1) Why be anxious about the future? Isn't my Lord sovereign? With Article 36 we confessed Christ to be Lord of all. "Heaven is my throne, and earth is my footstool" (Isaiah 66:1). This perspective gives great peace in the face of all the troubles of this world. A glorious future awaits us. Many different philosophical movements these days make offers of 'heaven on earth;' for example, communism, New Age Movement. However, Christ has much more to offer, namely, Paradise restored. That's the future I confidently await, even as wars and famines and persecutions break out over the earth.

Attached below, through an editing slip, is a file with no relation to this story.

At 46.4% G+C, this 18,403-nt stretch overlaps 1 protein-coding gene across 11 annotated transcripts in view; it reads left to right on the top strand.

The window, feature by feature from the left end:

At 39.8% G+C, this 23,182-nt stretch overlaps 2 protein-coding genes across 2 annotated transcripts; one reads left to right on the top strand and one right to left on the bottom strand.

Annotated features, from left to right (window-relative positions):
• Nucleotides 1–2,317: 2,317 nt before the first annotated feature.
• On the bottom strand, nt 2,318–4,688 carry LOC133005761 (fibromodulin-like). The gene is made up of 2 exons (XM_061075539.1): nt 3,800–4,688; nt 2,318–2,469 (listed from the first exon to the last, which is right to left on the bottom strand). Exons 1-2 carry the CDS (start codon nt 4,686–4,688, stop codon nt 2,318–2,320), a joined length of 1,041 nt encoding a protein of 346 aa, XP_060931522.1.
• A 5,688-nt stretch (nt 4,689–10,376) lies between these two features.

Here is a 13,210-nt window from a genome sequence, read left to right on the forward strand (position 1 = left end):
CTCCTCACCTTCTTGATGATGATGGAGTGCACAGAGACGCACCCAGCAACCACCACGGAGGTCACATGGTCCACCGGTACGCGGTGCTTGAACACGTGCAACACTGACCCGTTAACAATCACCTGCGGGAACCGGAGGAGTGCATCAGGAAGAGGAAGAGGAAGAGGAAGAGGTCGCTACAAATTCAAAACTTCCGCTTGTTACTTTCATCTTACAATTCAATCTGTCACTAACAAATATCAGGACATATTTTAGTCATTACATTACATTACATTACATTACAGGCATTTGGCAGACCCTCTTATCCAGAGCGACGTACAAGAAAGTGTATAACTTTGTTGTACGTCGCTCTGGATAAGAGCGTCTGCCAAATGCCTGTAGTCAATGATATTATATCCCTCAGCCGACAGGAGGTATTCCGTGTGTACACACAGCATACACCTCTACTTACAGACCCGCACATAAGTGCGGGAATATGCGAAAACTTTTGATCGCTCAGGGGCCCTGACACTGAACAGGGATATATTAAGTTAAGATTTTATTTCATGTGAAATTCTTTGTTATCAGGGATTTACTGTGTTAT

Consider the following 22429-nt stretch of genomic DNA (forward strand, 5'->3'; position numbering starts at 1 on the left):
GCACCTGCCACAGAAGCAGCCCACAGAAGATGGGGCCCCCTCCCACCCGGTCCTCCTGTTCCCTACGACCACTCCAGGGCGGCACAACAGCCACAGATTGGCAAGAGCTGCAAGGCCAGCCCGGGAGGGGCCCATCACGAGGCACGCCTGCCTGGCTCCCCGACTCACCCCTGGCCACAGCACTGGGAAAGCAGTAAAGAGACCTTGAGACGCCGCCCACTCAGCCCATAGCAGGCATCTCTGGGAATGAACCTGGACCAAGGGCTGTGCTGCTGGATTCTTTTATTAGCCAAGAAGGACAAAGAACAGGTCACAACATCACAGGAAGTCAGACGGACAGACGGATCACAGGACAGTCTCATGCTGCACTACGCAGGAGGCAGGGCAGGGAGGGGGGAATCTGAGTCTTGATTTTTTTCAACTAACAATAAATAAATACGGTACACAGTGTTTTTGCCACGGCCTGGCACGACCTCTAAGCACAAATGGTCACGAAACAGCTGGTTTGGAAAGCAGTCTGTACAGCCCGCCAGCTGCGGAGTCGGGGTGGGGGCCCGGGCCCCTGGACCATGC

2) Today Christ is busy, working towards the day of His second coming. The Governments in office today are appointed by God, serving God's agenda for this world. They all have a role to play in God's plan of hastening the arrival of the last day. For that reason I am content and feel at ease, despite rising heathendom amongst the authorities of the (western) world, for I know that my Saviour is in full control of all things, working towards His coming. When He comes, He will put an end to all sorrow and the difficulties that be.

    3) What keeps me busy today? Am I preoccupied with the things of this life? Is my own little empire of house, car, holidays, material wealth and personal pleasures my first priority? Given the fact that my Saviour soon returns, these things pale into insignificance. In fact, when Christ returns, all these things will be of no use to me; all the things of this life will be consumed by fire - my house, car, furniture, wardrobe included. The fact that I live in expectation of the Saviour's return determines my priorities and actions today.